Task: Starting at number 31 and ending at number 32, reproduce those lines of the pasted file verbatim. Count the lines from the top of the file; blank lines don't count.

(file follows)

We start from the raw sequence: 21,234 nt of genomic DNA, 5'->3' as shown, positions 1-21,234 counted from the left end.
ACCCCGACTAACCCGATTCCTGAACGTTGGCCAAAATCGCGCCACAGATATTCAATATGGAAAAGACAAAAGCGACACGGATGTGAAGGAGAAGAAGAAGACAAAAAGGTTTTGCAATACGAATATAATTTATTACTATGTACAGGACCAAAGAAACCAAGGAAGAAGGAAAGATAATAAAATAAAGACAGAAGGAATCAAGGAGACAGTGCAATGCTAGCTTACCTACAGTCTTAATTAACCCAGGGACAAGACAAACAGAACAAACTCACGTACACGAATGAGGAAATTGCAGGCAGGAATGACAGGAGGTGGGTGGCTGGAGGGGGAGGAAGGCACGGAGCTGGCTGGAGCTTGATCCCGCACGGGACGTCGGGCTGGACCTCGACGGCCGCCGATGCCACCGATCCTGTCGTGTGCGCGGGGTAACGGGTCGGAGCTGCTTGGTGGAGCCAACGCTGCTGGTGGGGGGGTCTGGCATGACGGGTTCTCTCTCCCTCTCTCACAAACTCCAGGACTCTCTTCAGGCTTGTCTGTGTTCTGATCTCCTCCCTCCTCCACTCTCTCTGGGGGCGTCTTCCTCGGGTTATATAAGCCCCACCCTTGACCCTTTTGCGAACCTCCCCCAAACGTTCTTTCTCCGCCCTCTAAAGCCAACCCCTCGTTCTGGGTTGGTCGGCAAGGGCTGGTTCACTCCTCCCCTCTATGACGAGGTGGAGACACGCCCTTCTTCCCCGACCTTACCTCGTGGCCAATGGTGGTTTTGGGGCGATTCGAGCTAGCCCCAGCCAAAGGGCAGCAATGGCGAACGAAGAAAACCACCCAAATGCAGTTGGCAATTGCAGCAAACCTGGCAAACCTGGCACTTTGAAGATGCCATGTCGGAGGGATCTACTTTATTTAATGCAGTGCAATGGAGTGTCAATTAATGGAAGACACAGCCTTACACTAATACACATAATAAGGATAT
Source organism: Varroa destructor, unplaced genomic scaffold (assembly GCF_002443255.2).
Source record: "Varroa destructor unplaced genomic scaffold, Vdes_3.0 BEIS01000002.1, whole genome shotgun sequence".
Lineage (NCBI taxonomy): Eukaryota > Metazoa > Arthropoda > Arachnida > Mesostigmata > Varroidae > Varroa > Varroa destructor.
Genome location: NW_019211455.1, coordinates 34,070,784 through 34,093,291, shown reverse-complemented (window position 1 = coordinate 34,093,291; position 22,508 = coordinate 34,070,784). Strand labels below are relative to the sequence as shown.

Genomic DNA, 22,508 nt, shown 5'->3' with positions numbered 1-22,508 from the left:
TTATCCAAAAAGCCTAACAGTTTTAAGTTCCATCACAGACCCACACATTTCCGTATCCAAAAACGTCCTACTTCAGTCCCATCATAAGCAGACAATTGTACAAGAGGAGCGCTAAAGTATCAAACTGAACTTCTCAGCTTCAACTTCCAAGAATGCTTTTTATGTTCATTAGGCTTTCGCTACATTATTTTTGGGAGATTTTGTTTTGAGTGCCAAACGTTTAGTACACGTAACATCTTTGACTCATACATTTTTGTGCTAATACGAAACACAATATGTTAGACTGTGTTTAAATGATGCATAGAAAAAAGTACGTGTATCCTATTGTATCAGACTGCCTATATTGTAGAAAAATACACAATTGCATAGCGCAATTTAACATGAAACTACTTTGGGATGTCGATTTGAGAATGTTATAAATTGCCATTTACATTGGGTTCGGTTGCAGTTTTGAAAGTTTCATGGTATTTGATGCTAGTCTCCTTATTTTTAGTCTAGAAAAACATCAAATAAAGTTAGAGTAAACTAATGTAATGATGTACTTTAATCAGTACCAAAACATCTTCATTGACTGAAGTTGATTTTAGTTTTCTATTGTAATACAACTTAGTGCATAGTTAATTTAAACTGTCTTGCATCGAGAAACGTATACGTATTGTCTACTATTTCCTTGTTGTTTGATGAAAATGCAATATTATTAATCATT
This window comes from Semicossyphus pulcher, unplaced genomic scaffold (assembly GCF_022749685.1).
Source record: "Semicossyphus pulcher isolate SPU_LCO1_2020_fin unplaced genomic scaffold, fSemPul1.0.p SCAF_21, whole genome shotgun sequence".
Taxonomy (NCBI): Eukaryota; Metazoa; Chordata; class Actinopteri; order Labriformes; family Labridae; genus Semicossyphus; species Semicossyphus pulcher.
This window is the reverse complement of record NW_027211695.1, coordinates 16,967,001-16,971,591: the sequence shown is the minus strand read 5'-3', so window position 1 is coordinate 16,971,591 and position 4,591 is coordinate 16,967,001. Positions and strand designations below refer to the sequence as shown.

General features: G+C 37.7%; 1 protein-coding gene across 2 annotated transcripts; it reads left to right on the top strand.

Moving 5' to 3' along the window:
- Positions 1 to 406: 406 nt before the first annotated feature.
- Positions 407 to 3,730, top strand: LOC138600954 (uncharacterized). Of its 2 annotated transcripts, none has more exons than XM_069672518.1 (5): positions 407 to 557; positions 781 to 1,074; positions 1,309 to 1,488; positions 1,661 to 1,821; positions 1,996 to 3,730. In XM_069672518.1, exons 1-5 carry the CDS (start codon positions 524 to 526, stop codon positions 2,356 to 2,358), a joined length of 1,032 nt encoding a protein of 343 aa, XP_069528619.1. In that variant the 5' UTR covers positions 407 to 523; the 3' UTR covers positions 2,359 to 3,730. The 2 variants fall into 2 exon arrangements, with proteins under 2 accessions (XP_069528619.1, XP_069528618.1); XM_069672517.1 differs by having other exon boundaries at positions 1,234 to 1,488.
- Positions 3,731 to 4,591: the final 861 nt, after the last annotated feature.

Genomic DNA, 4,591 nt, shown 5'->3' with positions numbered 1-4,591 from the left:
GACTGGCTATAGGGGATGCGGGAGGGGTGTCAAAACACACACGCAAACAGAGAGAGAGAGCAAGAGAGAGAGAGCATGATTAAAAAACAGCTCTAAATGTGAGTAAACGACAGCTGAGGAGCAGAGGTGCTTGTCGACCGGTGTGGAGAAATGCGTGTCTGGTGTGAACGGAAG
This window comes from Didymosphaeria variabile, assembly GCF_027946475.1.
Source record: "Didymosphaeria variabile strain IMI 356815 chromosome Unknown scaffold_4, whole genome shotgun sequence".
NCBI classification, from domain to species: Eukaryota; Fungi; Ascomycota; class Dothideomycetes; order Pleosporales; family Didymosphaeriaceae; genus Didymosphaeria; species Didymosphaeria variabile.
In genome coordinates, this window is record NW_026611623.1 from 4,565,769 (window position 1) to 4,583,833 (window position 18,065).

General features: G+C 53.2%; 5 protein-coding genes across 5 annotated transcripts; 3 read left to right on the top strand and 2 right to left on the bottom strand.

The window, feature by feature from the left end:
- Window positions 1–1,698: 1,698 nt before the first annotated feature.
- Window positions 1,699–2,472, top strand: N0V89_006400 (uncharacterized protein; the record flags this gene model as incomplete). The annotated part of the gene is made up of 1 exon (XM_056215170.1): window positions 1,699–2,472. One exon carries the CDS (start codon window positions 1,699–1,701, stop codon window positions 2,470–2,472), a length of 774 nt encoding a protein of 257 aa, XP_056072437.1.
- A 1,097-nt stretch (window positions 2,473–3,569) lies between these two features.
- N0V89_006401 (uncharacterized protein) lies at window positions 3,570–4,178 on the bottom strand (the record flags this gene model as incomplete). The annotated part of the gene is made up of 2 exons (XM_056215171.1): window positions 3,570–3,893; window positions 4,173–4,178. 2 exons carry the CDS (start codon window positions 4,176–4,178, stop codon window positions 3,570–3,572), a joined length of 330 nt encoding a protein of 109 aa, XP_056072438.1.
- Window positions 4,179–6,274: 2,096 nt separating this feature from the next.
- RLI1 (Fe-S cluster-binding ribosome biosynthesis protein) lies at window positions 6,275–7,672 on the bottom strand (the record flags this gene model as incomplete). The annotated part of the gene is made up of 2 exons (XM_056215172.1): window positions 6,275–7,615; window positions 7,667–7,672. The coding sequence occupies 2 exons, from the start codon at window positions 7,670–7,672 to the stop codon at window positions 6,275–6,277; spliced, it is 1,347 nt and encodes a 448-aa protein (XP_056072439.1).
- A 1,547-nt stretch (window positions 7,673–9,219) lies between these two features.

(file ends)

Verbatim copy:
- RLI1 (Fe-S cluster-binding ribosome biosynthesis protein) lies at window positions 6,275–7,672 on the bottom strand (the record flags this gene model as incomplete). The annotated part of the gene is made up of 2 exons (XM_056215172.1): window positions 6,275–7,615; window positions 7,667–7,672. The coding sequence occupies 2 exons, from the start codon at window positions 7,670–7,672 to the stop codon at window positions 6,275–6,277; spliced, it is 1,347 nt and encodes a 448-aa protein (XP_056072439.1).
- A 1,547-nt stretch (window positions 7,673–9,219) lies between these two features.